REPLY #9 TO|
Boldfaced statements are parts of the original essay (or a subsequent reply) to which the respondent has directed his comments.
Italicized/emphasized comments prefaced by (R) are those of the respondent and are presented unedited.
My replies appear under the respondent's comments in blue text and are prefaced by my initials (MB).
(R) Again applause for your site. I wrote reply #1 to your drugs essay
quite some time ago, and now I want to follow it up -- in particular, to
address some of the points you raised in your response.
(MB) That's the whole purpose of this forum. Fire away!
(R) First, you claim that there is no evidence that prices of drugs would
drop if they were legalized. This is false -- while we do not have a
'legal-illegal-legal' sequence in this country, as you point out, other
countries (particularly the Netherlands) have.
(MB) As I have pointed out in other replies, it is difficult to make a
meaningful comparison between different countries with widely differing societal
values and customs. What might work in the Netherlands may well be a dismal
failure here in the United States (and vice-versa). One must also consider the
respective influences of organized crime on the drug production and distribution
systems between those two countries.
(R) And it is indeed true
that drug prices drop when drugs are legal. I also do not mean to imply
that all drug-related crime would disappear if the price were to drop.
As an economist, I would never make any such categorical claim. But I
think it's fairly clear that if a habit costs $10 a day instead of $300,
the addict will not need to commit nearly so many crimes -- if any at
all -- to support it.
(MB) That goes without saying. However, there are other factors to consider.
First, control of the drug distribution system in the US is in the hands of
folks who are likely not to be too keen on reducing prices by significant
amounts -- especially when their customer base seems rather willing to pay the
going rates. Also, a drop in prices does not mean that demand will remain at
its current levels. It's reasonable to project that current users may increase
their usage if costs should drop. It's also reasonable to project that new
users will enter the market upon legalization and/or price drops. Both of those
cases will serve to increase demand and keep prices from taking drastic plunges.
(R) Or, in your words, even if 'you're still going to
have to turn to crime to keep yourself supplied,' you will have to do so
much less often. Again, we have the experience of other countries to
look at here -- the incidence of drug-related crime in countries with
more open drug policies is typically far smaller than it is here.
(MB) I think you'll find that the rates of practically *all* types of crime are
lower in those countries. Again, societal differences between countries make
direct comparisons difficult.
(R) Your point about the differences between 19th-century drug use and
contemporary drug use is circular, since the methods in which users
satisfy their habits today ('mainlining in a back alley') are a direct
result of drug laws.
(MB) I think you're mixing two arguments. My main comments about 19th-century
drug use were directed towards the lower potency of the substances in those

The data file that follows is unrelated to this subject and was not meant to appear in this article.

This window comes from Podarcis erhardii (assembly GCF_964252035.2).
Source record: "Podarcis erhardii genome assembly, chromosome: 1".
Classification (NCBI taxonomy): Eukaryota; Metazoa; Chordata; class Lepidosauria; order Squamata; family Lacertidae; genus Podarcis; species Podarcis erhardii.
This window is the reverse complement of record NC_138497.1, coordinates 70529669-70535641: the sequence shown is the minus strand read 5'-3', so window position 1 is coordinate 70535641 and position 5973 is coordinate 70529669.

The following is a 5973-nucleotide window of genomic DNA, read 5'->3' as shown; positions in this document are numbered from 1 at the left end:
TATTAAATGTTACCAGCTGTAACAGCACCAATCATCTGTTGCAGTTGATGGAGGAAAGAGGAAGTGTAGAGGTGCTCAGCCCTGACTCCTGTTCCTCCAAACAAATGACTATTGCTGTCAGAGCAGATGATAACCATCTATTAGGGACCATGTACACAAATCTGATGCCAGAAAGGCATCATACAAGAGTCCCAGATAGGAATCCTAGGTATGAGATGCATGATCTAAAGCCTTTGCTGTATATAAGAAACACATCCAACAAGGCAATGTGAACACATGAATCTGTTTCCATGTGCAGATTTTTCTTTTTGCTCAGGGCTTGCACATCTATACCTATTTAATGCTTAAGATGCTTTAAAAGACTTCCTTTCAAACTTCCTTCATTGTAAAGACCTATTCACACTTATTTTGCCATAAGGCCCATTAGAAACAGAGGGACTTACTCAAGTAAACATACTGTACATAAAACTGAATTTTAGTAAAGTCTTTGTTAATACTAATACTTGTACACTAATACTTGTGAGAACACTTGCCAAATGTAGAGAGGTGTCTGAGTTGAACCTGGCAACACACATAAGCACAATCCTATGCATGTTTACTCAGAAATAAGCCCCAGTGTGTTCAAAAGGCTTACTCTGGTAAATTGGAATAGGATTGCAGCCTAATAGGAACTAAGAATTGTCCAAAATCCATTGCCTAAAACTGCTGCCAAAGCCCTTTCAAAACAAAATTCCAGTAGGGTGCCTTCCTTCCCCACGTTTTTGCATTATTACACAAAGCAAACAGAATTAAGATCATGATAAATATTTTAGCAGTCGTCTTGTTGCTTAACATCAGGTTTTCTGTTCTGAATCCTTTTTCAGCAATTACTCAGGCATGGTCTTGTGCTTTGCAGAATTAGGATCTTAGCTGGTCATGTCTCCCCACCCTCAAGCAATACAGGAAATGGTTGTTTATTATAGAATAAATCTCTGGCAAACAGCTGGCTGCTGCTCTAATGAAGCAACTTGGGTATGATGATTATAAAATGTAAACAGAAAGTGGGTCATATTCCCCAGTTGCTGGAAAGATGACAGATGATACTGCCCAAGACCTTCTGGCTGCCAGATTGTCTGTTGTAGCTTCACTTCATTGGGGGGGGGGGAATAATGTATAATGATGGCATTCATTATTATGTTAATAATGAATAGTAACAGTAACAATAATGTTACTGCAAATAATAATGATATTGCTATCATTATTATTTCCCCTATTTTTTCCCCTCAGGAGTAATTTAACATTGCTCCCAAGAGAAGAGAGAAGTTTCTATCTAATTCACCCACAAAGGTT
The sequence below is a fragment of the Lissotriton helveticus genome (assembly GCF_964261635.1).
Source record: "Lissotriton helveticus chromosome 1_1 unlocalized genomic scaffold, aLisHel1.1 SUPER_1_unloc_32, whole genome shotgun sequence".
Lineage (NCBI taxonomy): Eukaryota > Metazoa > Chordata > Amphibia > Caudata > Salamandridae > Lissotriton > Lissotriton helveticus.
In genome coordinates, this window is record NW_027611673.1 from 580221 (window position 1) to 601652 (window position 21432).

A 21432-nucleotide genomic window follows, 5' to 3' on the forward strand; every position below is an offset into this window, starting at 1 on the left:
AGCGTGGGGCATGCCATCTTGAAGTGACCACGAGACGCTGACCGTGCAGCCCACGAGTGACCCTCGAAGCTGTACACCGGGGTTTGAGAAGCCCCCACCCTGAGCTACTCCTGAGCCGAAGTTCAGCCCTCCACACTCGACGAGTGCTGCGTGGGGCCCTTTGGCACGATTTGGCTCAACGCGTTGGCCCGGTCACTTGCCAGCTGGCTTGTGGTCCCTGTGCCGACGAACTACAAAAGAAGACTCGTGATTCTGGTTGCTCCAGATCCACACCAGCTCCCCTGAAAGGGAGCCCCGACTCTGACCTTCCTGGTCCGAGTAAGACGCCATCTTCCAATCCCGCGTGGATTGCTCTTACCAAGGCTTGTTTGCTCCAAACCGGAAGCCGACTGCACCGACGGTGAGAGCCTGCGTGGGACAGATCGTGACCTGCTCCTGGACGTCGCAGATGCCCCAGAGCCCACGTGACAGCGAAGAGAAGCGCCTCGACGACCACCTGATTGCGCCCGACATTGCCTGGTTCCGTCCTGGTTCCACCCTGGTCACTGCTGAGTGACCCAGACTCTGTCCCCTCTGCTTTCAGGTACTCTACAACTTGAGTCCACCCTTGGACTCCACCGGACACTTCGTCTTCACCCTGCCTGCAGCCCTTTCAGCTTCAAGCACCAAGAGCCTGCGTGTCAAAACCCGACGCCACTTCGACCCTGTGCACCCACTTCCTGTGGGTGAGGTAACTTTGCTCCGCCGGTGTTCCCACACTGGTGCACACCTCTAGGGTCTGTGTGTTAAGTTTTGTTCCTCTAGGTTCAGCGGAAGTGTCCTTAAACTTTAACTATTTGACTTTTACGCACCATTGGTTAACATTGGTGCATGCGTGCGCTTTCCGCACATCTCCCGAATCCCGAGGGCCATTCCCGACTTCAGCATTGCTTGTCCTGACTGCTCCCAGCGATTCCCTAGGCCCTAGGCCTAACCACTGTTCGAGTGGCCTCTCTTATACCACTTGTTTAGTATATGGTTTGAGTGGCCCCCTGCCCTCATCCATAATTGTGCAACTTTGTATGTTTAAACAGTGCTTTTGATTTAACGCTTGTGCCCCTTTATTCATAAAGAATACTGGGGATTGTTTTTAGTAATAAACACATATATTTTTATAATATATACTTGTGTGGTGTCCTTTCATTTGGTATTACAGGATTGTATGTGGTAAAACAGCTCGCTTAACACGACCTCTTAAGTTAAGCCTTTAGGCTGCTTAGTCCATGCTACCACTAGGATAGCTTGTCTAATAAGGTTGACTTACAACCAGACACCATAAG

days. The "back alley" comments were in response to an argument defending drug
use since "British nobility used opium during the 19th century". Doing drugs in
a back alley has little to do with the legality or illegality of the substance
being used. It has more to do with the individual doing the drugs. Even in the
"Drug Utopia" of the Netherlands, we find patterns of drug use very similar to
those here in the US. British nobility are just rich enough to have decent
places in which to indulge.
(R) In fact, consider opium. During the early part of
the century, opium was popular among both whites and Chinese
immigrants. The difference was that whites liked to eat it, and Chinese
people liked to smoke it. The first opium laws prohibited only the
smoking of opium. As a result, the orderly, inoffensive opium dens in
Chinese neighborhoods on the West Coast fell into disrepair, and opium
smokers were forced into 'back alleys.'
(MB) This is little more than reinforcement of what I said in the previous
paragraph. Rich folks could indulge in comfort, while poor folks (the ones most
likely to have patronized the opium dens in the first place) had to go
(R) Similarly, the speakeasy -- an
equally illicit setting -- came into existence only after Prohibition.
Now, of course, seedy speakeasies are a thing of the past, as alcohol
drinkers may drink without fear of the police.
(MB) Of course, legal or not, alcohol has always had a much different social
value and has been much more acceptable than drug use.
(R) Also, your point about marijuana's relative potency is a mere assertion,
since scientists have only been measuring marijuana potency since the
mid-70's. Therefore, any claims about 'increasing marijuana potency'
are pure speculation, not fact. (This, of course, does not deter the
Drug Enforcement Administration and its related agencies from claiming
(MB) This is not correct. Scientists may only have had the technical means to
measure precise THC levels for a few decades, but marijuana users most certainly
do not need to know the exact measurement of THC levels in a joint to know
whether or not it is "good" or to compare relative strength levels. Anybody can
verify this by examining the wild hemp that still grows in many parts of the
country and comparing it with the derivative varieties that have been crossbred
in this century to provide more potency.
(R) Two more points, and then I will shut up.
(R) First, you mention in another reply that we need to keep the relevant
costs and benefits of drug prohibition in mind. I agree, but only to an
extent (since I think people have the right to do as they please with
themselves, including ruin their own lives).
(MB) I agree that people have the right to do as they please with their lives.
However, that right ends when their pleasure adversely affects somebody else's
life. That is a basic precept in our legal system and something that often goes
ignored or is brushed aside in the wake of myopic focus on "individual rights".
(R) But consider the costs of
the war on drugs. First, the financial costs. The price of extra
police and federal prisons is low ($15 billion) compared to the lost tax
revenues from incarcerated drug users, of which there are over 1
million. Those costs together total, by a number of independent
estimates, over $150 billion per year.
(MB) This ignores the fact that *everybody* who is in prison -- whether for drug
violations or not -- is somebody who is not on the tax rolls. It also ignores
the costs that society incurs when these folks are on the outside indulging in
their habit. I think that those costs are far greater than any lost taxes.
(R) That doesn't even count the